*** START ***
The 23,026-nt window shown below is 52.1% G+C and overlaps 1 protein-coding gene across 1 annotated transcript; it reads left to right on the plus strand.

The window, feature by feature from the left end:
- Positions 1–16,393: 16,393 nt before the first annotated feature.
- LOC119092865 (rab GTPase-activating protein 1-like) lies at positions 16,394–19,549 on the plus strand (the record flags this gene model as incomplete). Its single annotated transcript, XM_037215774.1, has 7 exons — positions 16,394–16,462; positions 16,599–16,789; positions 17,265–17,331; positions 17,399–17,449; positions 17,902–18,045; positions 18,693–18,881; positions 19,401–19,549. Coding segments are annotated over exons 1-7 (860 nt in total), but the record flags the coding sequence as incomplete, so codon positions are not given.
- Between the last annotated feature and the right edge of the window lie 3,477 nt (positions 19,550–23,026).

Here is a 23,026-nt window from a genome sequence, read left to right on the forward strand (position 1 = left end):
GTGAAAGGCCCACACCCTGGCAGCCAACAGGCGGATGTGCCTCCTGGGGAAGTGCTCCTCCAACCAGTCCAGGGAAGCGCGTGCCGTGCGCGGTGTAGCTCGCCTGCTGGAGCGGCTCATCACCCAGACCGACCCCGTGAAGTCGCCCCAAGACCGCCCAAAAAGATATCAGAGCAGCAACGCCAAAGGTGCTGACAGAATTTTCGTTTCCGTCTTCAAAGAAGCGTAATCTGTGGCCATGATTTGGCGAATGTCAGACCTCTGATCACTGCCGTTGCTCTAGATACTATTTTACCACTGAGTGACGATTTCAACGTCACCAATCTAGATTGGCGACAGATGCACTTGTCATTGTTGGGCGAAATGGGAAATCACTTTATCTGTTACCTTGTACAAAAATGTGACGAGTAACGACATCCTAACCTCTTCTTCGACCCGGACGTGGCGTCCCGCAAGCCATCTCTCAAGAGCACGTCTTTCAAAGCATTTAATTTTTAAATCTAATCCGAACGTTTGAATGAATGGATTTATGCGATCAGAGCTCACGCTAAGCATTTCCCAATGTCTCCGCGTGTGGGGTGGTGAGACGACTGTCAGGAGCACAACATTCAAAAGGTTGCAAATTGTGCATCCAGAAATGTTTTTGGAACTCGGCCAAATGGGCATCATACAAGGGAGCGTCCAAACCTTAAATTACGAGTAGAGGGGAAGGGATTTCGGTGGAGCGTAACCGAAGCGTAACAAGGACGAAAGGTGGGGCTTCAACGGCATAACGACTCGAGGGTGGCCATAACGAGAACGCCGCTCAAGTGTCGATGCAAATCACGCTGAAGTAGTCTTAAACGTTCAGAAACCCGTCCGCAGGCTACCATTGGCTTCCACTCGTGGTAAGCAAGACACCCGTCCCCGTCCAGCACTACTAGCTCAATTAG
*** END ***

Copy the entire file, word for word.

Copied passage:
The 23,026-nt window shown below is 52.1% G+C and overlaps 1 protein-coding gene across 1 annotated transcript; it reads left to right on the plus strand.

The window, feature by feature from the left end:
- Positions 1–16,393: 16,393 nt before the first annotated feature.
- LOC119092865 (rab GTPase-activating protein 1-like) lies at positions 16,394–19,549 on the plus strand (the record flags this gene model as incomplete). Its single annotated transcript, XM_037215774.1, has 7 exons — positions 16,394–16,462; positions 16,599–16,789; positions 17,265–17,331; positions 17,399–17,449; positions 17,902–18,045; positions 18,693–18,881; positions 19,401–19,549. Coding segments are annotated over exons 1-7 (860 nt in total), but the record flags the coding sequence as incomplete, so codon positions are not given.
- Between the last annotated feature and the right edge of the window lie 3,477 nt (positions 19,550–23,026).

Here is a 23,026-nt window from a genome sequence, read left to right on the forward strand (position 1 = left end):
GTGAAAGGCCCACACCCTGGCAGCCAACAGGCGGATGTGCCTCCTGGGGAAGTGCTCCTCCAACCAGTCCAGGGAAGCGCGTGCCGTGCGCGGTGTAGCTCGCCTGCTGGAGCGGCTCATCACCCAGACCGACCCCGTGAAGTCGCCCCAAGACCGCCCAAAAAGATATCAGAGCAGCAACGCCAAAGGTGCTGACAGAATTTTCGTTTCCGTCTTCAAAGAAGCGTAATCTGTGGCCATGATTTGGCGAATGTCAGACCTCTGATCACTGCCGTTGCTCTAGATACTATTTTACCACTGAGTGACGATTTCAACGTCACCAATCTAGATTGGCGACAGATGCACTTGTCATTGTTGGGCGAAATGGGAAATCACTTTATCTGTTACCTTGTACAAAAATGTGACGAGTAACGACATCCTAACCTCTTCTTCGACCCGGACGTGGCGTCCCGCAAGCCATCTCTCAAGAGCACGTCTTTCAAAGCATTTAATTTTTAAATCTAATCCGAACGTTTGAATGAATGGATTTATGCGATCAGAGCTCACGCTAAGCATTTCCCAATGTCTCCGCGTGTGGGGTGGTGAGACGACTGTCAGGAGCACAACATTCAAAAGGTTGCAAATTGTGCATCCAGAAATGTTTTTGGAACTCGGCCAAATGGGCATCATACAAGGGAGCGTCCAAACCTTAAATTACGAGTAGAGGGGAAGGGATTTCGGTGGAGCGTAACCGAAGCGTAACAAGGACGAAAGGTGGGGCTTCAACGGCATAACGACTCGAGGGTGGCCATAACGAGAACGCCGCTCAAGTGTCGATGCAAATCACGCTGAAGTAGTCTTAAACGTTCAGAAACCCGTCCGCAGGCTACCATTGGCTTCCACTCGTGGTAAGCAAGACACCCGTCCCCGTCCAGCACTACTAGCTCAATTAG